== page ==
Search
  • Pamela Newman, LCSW-C

Be Kind to You in 2022

Let’s face it, the past two years have been challenging for all of us. With Omicron surging, the sense of relief and glimmer of hope many of us may have been starting to feel are quickly diminishing. Many are again cancelling, adapting or pushing back events they had been planning for some time. Others may be, once again, juggling work and/or childcare while sick and/or are feeling anxious about the possibilities of virtual learning again and others may be concerned about continuing to send their kids to school or daycare with the increased risk of exposure.


With everything we are experiencing, I invite you to try to “Be Kind to You in 2022.”


When we are in a constant state of stress or overwhelm, taking care of ourselves often takes a back seat. It only takes a few moments to be kind to ourselves. Here are some ways that you can practice being kind to yourself:


Let go of the tension: Pause. Deep breath. Scan your body for any tension. Roll your shoulders, shake out your arms, relax your jaw or neck.


Go easy on yourself: Remember that we are all STILL grieving. Grief is not linear and there is no one “proper” way to grieve. We all experience grief in a different way. Some of us are still reeling from 2020, others are facing impending losses. When considering how you are coping, it can be helpful to identify any feelings of grief we may be experiencing.


Consider how you speak to yourself: Are you constantly putting yourself down? Getting upset with yourself? Blaming or shaming yourself? We are often much more critical of ourselves than we would be of anyone else. In her book, Self-Compassion, Kristin Neff, PhD discusses how self-compassion can be a “major protective factor for anxiety and depression… research shows that self-compassionate people tend to experience fewer negative emotions such as fear, irritability, hostility or distress than those who lack self-compassion.” When we take a moment to be aware of how we are talking to ourselves, we can then determine how our thoughts are impacting us and work to shift them.


Set a timer and allow yourself to mindfully identify your feelings: Many of us try to push our feelings away because it’s too difficult or overwhelming to attend to them. Sometimes we push feelings away because we believe it’s the only way we can get anything done. By allowing ourselves to feel our feelings and acknowledge them, they lose some of their intensity and power over us. Kristin Neff, PhD also goes on to explain that “mindfulness allows us to see that our negative emotions are just that, thoughts and emotions, not necessarily reality. They are therefore given less weight. They are observed but not necessarily believed.” Try giving yourself time every day to feel what you are feeling and give your emotions the attention they need. Be an outside observer or detective of what you are experiencing. You can do this by writing your feelings out or simply trying to recognize what you are feeling without judgment.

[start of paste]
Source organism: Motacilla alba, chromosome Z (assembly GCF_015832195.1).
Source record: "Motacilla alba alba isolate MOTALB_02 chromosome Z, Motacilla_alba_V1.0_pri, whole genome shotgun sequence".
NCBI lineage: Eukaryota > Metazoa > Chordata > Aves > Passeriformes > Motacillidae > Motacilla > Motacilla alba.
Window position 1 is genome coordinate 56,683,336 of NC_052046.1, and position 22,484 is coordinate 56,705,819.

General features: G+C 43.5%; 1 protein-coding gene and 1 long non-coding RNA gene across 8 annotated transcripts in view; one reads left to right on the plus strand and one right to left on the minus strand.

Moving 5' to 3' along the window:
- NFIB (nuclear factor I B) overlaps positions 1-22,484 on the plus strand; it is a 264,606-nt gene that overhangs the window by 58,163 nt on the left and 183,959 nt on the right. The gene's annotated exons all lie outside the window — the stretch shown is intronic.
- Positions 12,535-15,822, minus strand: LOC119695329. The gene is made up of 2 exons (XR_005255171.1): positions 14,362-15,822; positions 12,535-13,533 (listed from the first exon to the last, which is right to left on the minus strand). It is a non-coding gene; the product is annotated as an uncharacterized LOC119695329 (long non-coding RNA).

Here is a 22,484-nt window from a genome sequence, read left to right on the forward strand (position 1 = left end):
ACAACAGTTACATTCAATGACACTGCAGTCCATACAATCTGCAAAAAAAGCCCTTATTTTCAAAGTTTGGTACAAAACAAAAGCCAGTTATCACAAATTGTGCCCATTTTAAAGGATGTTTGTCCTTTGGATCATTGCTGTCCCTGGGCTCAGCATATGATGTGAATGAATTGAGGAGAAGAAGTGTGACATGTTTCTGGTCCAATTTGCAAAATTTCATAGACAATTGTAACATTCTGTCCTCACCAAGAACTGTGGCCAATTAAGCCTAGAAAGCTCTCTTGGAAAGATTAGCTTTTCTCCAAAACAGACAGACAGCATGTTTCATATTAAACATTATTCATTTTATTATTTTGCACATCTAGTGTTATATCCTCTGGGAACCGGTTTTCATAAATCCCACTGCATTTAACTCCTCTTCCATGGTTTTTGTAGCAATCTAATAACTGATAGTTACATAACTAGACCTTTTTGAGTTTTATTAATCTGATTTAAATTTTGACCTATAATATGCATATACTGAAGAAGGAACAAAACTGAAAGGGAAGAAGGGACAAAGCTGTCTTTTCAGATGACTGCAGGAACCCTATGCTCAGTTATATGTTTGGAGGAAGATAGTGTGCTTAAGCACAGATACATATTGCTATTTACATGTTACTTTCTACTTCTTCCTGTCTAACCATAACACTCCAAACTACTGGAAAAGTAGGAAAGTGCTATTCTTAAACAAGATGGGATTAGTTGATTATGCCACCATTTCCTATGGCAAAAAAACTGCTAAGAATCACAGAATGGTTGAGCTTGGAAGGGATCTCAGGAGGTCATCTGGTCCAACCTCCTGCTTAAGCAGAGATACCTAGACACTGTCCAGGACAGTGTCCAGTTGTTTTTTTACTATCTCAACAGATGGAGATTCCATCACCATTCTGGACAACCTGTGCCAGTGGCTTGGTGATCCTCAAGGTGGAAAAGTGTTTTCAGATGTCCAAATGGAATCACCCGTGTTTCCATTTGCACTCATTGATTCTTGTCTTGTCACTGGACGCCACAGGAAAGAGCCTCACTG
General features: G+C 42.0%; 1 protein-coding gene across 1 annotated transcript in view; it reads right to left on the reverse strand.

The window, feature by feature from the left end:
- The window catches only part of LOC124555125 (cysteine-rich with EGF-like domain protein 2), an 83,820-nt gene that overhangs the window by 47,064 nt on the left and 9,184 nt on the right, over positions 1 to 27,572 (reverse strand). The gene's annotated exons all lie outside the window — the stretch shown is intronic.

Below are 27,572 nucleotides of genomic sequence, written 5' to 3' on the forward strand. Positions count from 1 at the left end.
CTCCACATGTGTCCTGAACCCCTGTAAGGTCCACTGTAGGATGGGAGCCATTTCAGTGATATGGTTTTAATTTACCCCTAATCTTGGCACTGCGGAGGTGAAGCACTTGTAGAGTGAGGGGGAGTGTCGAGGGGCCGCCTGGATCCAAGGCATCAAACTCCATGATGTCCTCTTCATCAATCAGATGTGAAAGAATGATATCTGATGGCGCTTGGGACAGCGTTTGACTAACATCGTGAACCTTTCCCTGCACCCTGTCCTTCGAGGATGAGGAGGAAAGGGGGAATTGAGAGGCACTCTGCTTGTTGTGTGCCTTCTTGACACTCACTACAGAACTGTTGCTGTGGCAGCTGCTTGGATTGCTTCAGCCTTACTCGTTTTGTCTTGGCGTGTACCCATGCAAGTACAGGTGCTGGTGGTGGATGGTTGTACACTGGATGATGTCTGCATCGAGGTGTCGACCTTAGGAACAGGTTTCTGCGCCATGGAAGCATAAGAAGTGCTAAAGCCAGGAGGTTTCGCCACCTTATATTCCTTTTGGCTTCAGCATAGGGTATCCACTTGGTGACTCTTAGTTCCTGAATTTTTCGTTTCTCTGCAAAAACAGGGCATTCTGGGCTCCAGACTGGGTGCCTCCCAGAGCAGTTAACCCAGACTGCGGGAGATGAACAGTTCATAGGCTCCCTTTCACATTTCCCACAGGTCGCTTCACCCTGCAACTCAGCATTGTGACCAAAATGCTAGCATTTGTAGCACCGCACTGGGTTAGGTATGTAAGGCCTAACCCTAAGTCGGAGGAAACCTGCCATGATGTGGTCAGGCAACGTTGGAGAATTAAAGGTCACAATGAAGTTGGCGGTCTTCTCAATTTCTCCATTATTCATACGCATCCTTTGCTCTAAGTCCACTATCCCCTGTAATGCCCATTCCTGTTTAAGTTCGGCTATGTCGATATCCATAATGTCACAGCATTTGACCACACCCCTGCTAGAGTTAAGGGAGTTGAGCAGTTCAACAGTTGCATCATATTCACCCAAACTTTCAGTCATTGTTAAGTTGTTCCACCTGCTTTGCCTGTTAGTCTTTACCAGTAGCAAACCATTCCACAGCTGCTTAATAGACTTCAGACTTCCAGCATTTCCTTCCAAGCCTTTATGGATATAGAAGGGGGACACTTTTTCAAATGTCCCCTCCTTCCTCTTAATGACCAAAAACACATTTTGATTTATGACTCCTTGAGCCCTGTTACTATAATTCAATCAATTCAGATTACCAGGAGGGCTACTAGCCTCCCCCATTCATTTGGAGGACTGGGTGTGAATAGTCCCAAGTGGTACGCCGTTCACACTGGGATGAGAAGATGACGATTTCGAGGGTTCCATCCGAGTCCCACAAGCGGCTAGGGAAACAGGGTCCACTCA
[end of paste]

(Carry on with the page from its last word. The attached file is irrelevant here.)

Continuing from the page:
Cut yourself some slack: You are human, you are allowed to make mistakes, you are allowed to take breaks, you are allowed to ask for help. You are also allowed to prioritize yourself and do nice things for yourself. You can’t run on an empty tank. Know that recharging yourself is not optional.

Take time to process: When you take time to care for yourself or prioritize yourself, what is that like for you? Are you able to enjoy it or do you feel guilty or that you should be doing something more “productive”? Many of us measure our worth through our productivity. This is often where I remind clients to “put on your mask before assisting others.” If you are unable to breathe, it’s impossible to help anyone else.


You do you: Check in with yourself. See what is working and what is not. Practice being flexible rather than being rigid about the day-to-day. Kristin Neff continues to explain that “the more we resist the fact of what is happening right now, the more we suffer… when you fight against the fact that pain is arising in your conscious experience, you are piling on feelings of anger, frustration and stress on top of the pain. This only exacerbates your suffering… Pain is unavoidable, suffering is optional.”

I hope you will experiment with these strategies and discover what works for you. Even if you choose to do none of these things, you did read this article, and that’s something!


Wishing you kindness in the New Year.